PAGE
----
Obesity in children

Children are not exempted from the obesity epidemic. There is also a rise in the number of cases in this group, driven mainly by greater exposure to the media and the Internet. Numerous studies have observed a correlation between this increased exposure and having excessive fat buildup.

Flynn et al observed in a 2006 review that incidence of obesity among boys in Canada jumped from 11 percent in the ’80s to more than 30 percent in the ’90s. This exposes more children to greater health issues, especially as adults, given obesity usually persists over time.

But obesity in children is also no longer a problem exclusive to high-income countries. Those in low- and middle-income countries are also being affected in greater number. These can typically be found in urban areas in such places. Flynn and colleagues also observed that rate of childhood obesity in Brazil rose significantly from 4 percent in the ’80s to 14 percent in the ’90s.

The problems of under nutrition and obesity have been observed side by side in low and middle income countries with childhood obesity challenge. In addition to not having adequate nutrition, children there are fed with high-carb and high-fat foods. This sort of diet allows more room for fat to build up in the body.

What causes body fat accumulation?

Your choice of foods and level of physical activity mainly determine how likely you are to becoming obese. However, there are other factors that may play a role in this regard.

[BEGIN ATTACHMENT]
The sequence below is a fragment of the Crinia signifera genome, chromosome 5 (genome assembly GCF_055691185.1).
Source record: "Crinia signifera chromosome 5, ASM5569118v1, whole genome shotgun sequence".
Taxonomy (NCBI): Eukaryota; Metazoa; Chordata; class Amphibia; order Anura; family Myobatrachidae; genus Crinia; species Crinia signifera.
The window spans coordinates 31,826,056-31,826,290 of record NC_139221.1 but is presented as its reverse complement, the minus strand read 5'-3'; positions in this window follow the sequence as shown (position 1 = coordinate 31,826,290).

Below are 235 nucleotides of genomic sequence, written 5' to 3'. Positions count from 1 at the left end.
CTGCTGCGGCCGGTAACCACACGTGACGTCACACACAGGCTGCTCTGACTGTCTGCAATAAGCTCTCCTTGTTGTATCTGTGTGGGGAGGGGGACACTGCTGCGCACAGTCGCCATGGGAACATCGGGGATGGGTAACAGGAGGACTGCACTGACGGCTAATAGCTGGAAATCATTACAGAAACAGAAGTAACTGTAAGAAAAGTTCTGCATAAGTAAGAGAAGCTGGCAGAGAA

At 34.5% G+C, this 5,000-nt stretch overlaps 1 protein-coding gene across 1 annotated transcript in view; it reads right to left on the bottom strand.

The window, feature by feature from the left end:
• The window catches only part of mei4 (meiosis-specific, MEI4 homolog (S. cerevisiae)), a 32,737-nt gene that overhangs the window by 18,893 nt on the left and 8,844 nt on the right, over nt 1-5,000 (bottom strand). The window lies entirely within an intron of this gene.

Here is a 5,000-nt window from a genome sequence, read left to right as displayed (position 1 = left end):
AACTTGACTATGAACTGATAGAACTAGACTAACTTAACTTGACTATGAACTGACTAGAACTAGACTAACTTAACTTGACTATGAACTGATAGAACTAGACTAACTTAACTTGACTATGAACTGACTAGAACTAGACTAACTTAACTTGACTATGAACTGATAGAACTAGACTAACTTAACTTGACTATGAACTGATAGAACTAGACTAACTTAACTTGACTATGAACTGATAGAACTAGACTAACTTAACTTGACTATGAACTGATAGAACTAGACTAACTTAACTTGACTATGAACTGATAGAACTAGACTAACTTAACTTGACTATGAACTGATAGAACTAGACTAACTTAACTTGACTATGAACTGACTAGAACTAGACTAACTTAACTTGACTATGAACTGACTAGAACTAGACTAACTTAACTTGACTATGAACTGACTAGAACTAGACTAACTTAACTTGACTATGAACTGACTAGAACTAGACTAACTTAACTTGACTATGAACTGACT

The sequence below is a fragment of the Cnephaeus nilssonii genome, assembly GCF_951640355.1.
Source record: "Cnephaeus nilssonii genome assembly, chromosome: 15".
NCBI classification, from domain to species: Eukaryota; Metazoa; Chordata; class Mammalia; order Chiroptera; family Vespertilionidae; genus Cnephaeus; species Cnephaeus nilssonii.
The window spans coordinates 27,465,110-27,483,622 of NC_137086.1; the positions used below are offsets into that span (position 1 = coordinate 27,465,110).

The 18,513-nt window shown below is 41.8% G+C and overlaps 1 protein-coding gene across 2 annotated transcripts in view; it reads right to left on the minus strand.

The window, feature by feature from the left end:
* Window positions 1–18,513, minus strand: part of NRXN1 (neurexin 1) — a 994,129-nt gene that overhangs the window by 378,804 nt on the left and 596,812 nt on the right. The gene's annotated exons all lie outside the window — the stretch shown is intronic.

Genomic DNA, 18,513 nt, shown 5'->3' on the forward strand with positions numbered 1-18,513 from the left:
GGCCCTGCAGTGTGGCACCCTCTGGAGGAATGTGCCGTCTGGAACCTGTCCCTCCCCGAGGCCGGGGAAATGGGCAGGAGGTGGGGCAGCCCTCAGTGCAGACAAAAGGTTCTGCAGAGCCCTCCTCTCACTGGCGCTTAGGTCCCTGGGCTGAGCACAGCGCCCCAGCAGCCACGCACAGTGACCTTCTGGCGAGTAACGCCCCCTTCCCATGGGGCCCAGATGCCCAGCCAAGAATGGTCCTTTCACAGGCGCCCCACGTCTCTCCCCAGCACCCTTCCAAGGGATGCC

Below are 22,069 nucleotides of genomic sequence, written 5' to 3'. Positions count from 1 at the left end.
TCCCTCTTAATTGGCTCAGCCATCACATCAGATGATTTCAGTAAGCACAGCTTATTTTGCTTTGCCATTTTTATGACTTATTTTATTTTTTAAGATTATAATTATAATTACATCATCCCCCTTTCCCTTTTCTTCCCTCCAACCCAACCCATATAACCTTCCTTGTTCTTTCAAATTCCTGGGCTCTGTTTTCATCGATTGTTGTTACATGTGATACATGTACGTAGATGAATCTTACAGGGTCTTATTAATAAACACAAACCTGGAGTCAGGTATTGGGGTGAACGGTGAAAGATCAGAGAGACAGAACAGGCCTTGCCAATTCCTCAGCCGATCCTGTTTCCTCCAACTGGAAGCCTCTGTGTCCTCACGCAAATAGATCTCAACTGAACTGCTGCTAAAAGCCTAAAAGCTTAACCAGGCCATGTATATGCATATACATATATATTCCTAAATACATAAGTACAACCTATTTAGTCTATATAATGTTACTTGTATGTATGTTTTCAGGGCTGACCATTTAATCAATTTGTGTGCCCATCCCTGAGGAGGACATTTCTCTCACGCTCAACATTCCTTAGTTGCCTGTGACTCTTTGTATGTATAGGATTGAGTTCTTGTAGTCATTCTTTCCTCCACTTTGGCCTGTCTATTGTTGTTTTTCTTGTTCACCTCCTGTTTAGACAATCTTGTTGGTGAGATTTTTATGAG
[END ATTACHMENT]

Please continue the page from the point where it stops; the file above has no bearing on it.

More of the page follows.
Diet – This is arguably the most prominent factor in the occurrence of fat buildup. There has been a surge in the consumption of foods with high calorie content. According to World Resources Institute data, food energy availability per day for each individual rose between early 1970s and late 1990s practically worldwide, with the exception of Eastern Europe.

This trend has defied the more widespread availability of guidelines on nutritional requirements. Life on the fast lane makes it practically impossible for many people to prepare nutritious meals. As calorie intake increases, vitamin D levels continue to slide. This contributes to worsen the obesity epidemic.

Sedentary lifestyle – The problem of poor diet is compounded by a less active lifestyle. More and more people spend most of their active hours in a seat. They move around less frequently and do not create time for physical exercise. This reduction in level of activity makes it hard to burn off fat from foods consumed.

People spend less and less of their free time engaged in physical activity, according to WHO. In-seat entertainment has become more preferable for leisure. Also, research shows a significant shift to less physically tasking jobs. Of the total world population, 30 percent or more do not get adequate exercise, according to WHO.

Genetics – To a lower degree, your genes may be a factor. Scientists say polymorphisms in genes that regulate appetite and metabolism could make some people prone to obesity. For example, individuals who had two FTO gene copies have been observed to weigh extra 3-4 kg than those without them.

Medical conditions – It is also possible for you to become obese from certain disorders. These include:

These medical conditions, and others, may not lead to obesity if properly managed.

You should also note that obesity may occur as a result of medications used in treating these disorders. Drugs that are known to be potentially knotty include antidepressants, steroids, anticonvulsants, and insulin.